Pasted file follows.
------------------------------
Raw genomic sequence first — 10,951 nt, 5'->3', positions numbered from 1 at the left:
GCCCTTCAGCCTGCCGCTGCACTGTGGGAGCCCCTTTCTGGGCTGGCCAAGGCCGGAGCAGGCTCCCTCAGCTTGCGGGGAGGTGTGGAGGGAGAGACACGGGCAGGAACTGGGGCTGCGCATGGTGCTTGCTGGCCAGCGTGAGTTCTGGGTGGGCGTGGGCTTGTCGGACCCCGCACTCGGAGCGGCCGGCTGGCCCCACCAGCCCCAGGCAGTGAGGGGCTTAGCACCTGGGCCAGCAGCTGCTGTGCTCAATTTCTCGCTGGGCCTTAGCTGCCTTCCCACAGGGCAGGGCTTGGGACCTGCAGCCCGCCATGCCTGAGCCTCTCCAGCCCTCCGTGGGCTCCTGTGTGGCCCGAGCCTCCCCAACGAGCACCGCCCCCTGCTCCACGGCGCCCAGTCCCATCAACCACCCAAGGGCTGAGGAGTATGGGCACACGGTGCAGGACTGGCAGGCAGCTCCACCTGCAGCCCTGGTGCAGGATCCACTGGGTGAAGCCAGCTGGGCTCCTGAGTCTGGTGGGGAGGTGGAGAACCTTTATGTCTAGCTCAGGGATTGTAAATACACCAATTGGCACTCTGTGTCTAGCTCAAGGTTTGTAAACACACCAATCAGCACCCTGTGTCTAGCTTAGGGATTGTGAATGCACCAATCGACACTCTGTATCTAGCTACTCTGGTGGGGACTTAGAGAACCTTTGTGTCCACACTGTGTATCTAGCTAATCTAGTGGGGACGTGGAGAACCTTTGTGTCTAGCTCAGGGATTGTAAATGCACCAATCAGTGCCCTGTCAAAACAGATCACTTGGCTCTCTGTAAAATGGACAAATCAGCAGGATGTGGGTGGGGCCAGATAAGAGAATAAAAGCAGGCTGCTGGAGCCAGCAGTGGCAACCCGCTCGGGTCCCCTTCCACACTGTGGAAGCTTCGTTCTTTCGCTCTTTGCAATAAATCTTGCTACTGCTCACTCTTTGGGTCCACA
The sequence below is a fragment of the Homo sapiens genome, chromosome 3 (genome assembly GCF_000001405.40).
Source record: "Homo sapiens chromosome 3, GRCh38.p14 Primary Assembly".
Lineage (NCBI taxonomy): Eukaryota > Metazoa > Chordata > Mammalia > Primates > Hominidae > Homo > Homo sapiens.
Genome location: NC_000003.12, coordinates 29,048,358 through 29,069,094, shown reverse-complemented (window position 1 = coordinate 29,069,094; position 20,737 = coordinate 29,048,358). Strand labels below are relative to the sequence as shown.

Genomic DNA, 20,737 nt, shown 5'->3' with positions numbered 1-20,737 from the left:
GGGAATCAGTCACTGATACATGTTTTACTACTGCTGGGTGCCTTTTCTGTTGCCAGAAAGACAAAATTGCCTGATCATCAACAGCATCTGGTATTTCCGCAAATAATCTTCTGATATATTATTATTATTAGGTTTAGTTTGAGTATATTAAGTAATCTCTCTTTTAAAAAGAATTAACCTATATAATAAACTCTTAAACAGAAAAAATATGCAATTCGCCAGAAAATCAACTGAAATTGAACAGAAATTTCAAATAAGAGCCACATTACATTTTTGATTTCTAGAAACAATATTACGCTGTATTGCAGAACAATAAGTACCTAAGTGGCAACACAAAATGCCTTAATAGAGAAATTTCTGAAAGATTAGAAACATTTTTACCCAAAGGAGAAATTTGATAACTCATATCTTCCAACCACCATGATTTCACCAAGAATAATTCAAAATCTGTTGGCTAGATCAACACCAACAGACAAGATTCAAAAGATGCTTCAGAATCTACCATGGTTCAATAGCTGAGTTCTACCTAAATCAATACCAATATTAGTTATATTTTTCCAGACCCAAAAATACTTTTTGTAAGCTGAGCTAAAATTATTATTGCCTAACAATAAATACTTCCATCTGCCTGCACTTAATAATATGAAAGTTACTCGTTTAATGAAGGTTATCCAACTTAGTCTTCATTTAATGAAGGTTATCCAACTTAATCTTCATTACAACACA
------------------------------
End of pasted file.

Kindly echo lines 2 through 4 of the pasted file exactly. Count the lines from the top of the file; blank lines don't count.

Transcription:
GCCCTTCAGCCTGCCGCTGCACTGTGGGAGCCCCTTTCTGGGCTGGCCAAGGCCGGAGCAGGCTCCCTCAGCTTGCGGGGAGGTGTGGAGGGAGAGACACGGGCAGGAACTGGGGCTGCGCATGGTGCTTGCTGGCCAGCGTGAGTTCTGGGTGGGCGTGGGCTTGTCGGACCCCGCACTCGGAGCGGCCGGCTGGCCCCACCAGCCCCAGGCAGTGAGGGGCTTAGCACCTGGGCCAGCAGCTGCTGTGCTCAATTTCTCGCTGGGCCTTAGCTGCCTTCCCACAGGGCAGGGCTTGGGACCTGCAGCCCGCCATGCCTGAGCCTCTCCAGCCCTCCGTGGGCTCCTGTGTGGCCCGAGCCTCCCCAACGAGCACCGCCCCCTGCTCCACGGCGCCCAGTCCCATCAACCACCCAAGGGCTGAGGAGTATGGGCACACGGTGCAGGACTGGCAGGCAGCTCCACCTGCAGCCCTGGTGCAGGATCCACTGGGTGAAGCCAGCTGGGCTCCTGAGTCTGGTGGGGAGGTGGAGAACCTTTATGTCTAGCTCAGGGATTGTAAATACACCAATTGGCACTCTGTGTCTAGCTCAAGGTTTGTAAACACACCAATCAGCACCCTGTGTCTAGCTTAGGGATTGTGAATGCACCAATCGACACTCTGTATCTAGCTACTCTGGTGGGGACTTAGAGAACCTTTGTGTCCACACTGTGTATCTAGCTAATCTAGTGGGGACGTGGAGAACCTTTGTGTCTAGCTCAGGGATTGTAAATGCACCAATCAGTGCCCTGTCAAAACAGATCACTTGGCTCTCTGTAAAATGGACAAATCAGCAGGATGTGGGTGGGGCCAGATAAGAGAATAAAAGCAGGCTGCTGGAGCCAGCAGTGGCAACCCGCTCGGGTCCCCTTCCACACTGTGGAAGCTTCGTTCTTTCGCTCTTTGCAATAAATCTTGCTACTGCTCACTCTTTGGGTCCACA
The sequence below is a fragment of the Homo sapiens genome, chromosome 3 (genome assembly GCF_000001405.40).
Source record: "Homo sapiens chromosome 3, GRCh38.p14 Primary Assembly".